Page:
A 95-year-old man who was a Nazi concentration camp guard during WWII has been deported from the U.S. to Germany, authorities announced on Friday. Friedrich Karl Berger, who lived in Tennessee, was deported “for participating in Nazi-sponsored acts of persecution” while serving at the concentration camp in 1945, the Justice Department said.
Acting Attorney General Monty Wilkinson said in a statement that Berger’s removal from the U.S. demonstrates the department’s “commitment to ensuring that the United States is not a safe haven for those who have participated in Nazi crimes against humanity and other human rights abuses.”
“In this year in which we mark the 75th anniversary of the Nuremberg convictions,” Wilkinson continued, “this case shows that the passage even of many decades will not deter the Department from pursuing justice on behalf of the victims of Nazi crimes.”
Berger is the 70th person identified as a Nazi persecutor to be removed from the U.S., according to the Department of Justice (DOJ).
A 2020 trial found that Berger served the Nazi regime at a Neuengamme sub-camp near Meppen, Germany, during the Holocaust. The judge who presided over the 2020 case said that Meppen prisoners, many of which were Jewish, Russian, Dutch and Polish, were held at the camp in the winter of 1945. The conditions, the judge ruled, were “atrocious,” as the prisoners were forced to conducted labor outdoors “to the point of exhaustion and death,” the DOJ said.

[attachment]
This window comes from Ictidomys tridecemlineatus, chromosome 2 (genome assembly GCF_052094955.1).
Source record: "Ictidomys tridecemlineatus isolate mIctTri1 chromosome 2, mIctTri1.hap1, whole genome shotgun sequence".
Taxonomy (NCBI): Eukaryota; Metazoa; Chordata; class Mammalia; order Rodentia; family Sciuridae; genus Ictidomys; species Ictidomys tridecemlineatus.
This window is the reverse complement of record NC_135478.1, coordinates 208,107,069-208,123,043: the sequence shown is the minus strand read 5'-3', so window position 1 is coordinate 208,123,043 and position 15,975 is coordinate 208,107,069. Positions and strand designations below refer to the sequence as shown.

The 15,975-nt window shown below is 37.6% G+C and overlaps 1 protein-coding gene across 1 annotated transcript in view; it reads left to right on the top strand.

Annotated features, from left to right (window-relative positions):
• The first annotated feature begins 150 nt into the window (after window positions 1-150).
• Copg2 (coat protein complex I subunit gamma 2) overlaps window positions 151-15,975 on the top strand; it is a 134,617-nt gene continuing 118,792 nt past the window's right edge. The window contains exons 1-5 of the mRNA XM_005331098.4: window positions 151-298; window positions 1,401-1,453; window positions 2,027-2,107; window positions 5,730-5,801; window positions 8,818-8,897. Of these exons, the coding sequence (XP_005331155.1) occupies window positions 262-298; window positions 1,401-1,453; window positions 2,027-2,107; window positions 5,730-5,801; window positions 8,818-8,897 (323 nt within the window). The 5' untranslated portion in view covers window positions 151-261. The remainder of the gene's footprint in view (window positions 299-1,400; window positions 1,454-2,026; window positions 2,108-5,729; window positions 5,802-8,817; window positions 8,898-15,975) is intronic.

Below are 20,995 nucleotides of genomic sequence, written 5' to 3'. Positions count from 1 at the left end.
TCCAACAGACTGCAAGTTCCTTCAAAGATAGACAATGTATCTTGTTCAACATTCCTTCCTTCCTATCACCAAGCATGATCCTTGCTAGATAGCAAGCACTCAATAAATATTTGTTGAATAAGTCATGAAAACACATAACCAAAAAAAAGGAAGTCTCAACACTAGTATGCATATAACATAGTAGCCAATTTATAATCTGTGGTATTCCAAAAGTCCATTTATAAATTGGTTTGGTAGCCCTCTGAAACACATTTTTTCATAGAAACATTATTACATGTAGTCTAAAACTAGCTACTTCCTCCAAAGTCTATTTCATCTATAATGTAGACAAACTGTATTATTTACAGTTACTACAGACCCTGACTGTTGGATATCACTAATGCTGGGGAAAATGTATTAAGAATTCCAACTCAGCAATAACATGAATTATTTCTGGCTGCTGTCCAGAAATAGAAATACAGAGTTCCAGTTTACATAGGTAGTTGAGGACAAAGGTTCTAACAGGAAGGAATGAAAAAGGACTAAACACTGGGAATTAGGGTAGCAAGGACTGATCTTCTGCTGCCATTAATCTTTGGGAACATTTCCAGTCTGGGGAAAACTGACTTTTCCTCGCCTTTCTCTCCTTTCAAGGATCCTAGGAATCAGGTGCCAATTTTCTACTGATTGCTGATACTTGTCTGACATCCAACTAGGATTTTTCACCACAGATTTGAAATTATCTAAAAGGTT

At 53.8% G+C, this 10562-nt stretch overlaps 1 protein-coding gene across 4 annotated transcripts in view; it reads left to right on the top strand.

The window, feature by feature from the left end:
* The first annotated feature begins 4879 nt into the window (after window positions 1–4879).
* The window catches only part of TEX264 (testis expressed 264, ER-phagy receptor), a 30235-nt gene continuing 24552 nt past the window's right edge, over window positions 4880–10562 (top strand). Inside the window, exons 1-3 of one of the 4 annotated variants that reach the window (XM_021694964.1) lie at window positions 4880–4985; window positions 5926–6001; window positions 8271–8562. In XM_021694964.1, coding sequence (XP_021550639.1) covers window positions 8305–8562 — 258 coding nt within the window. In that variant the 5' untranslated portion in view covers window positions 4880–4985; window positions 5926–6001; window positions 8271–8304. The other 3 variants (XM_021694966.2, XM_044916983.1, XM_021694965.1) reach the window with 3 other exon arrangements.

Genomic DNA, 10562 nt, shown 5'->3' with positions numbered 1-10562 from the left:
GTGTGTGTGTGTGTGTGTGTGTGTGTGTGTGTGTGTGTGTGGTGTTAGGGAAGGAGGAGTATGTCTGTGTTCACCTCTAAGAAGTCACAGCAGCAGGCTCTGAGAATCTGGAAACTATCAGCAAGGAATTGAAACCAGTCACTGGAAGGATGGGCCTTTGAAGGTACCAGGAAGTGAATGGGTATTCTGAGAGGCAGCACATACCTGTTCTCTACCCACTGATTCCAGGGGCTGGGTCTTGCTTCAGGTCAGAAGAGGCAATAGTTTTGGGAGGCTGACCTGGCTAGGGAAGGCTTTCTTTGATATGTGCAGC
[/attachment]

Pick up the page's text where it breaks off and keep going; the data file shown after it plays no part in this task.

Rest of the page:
Prisoners at the Meppen-based camp were forced to build a so-called “friesenwall” to protect the northern coast of Germany, according to the Foundation of Hamburg Memorials and Learning Centres. On the day that the camp was evacuated, there were 1,773 imprisoned at the camp, the foundation says.
Berger worked at the camp until the Nazis evacuated it in March 1945, at which time the prisoners were forced to go to the main Neuengamme camp. The two-week transfer was made in “inhumane conditions,” according to the DOJ, and 70 people who were imprisoned died in the process.
Berger admitted during the trial that he guarded the prisoners and prevented them from escaping, U.S. officials said. He also admitted that he never requested to be transferred from his role as a concentration camp guard.
To this day, the DOJ said, Berger receives a pension from Germany for his past employment in the country, including his “wartime service.”
He was removed under the 1978 Holtzman Amendment because of his “willing service as an armed guard of prisoners at a concentration camp where persecution took place,” the DOJ said.
Acting Immigration and Customs Enforcement (ICE) Director Tae Johnson said the department “will never cease to pursue those who persecute others.”
“This case exemplifies the steadfast dedication of both ICE and the Department of Justice to pursue justice and to hunt relentlessly for those who participated in one of history’s greatest atrocities,” Johnson said, “no matter how long it takes.”